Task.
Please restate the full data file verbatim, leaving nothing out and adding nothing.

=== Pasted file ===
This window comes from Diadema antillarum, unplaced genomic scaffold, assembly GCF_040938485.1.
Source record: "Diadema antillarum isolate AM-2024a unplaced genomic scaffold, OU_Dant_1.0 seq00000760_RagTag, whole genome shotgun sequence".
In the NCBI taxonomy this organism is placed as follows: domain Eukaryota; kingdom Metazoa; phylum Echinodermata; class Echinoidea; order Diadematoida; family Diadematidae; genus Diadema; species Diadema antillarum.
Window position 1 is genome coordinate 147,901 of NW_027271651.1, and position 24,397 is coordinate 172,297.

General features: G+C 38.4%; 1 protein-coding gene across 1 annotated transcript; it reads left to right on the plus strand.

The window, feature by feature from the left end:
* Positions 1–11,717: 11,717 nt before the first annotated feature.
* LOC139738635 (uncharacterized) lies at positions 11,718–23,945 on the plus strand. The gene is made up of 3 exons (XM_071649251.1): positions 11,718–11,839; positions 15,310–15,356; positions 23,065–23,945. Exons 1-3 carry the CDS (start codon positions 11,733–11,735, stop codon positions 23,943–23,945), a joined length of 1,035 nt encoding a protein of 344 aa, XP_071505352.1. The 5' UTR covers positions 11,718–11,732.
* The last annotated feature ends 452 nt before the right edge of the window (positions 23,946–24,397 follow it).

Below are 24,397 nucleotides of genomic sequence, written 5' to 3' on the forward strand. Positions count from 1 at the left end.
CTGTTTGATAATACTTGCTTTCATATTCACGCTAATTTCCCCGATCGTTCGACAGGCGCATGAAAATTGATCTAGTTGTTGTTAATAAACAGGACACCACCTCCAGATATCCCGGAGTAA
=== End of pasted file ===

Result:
This window comes from Diadema antillarum, unplaced genomic scaffold, assembly GCF_040938485.1.
Source record: "Diadema antillarum isolate AM-2024a unplaced genomic scaffold, OU_Dant_1.0 seq00000760_RagTag, whole genome shotgun sequence".
In the NCBI taxonomy this organism is placed as follows: domain Eukaryota; kingdom Metazoa; phylum Echinodermata; class Echinoidea; order Diadematoida; family Diadematidae; genus Diadema; species Diadema antillarum.
Window position 1 is genome coordinate 147,901 of NW_027271651.1, and position 24,397 is coordinate 172,297.

General features: G+C 38.4%; 1 protein-coding gene across 1 annotated transcript; it reads left to right on the plus strand.

The window, feature by feature from the left end:
* Positions 1–11,717: 11,717 nt before the first annotated feature.
* LOC139738635 (uncharacterized) lies at positions 11,718–23,945 on the plus strand. The gene is made up of 3 exons (XM_071649251.1): positions 11,718–11,839; positions 15,310–15,356; positions 23,065–23,945. Exons 1-3 carry the CDS (start codon positions 11,733–11,735, stop codon positions 23,943–23,945), a joined length of 1,035 nt encoding a protein of 344 aa, XP_071505352.1. The 5' UTR covers positions 11,718–11,732.
* The last annotated feature ends 452 nt before the right edge of the window (positions 23,946–24,397 follow it).

Below are 24,397 nucleotides of genomic sequence, written 5' to 3' on the forward strand. Positions count from 1 at the left end.
CTGTTTGATAATACTTGCTTTCATATTCACGCTAATTTCCCCGATCGTTCGACAGGCGCATGAAAATTGATCTAGTTGTTGTTAATAAACAGGACACCACCTCCAGATATCCCGGAGTAA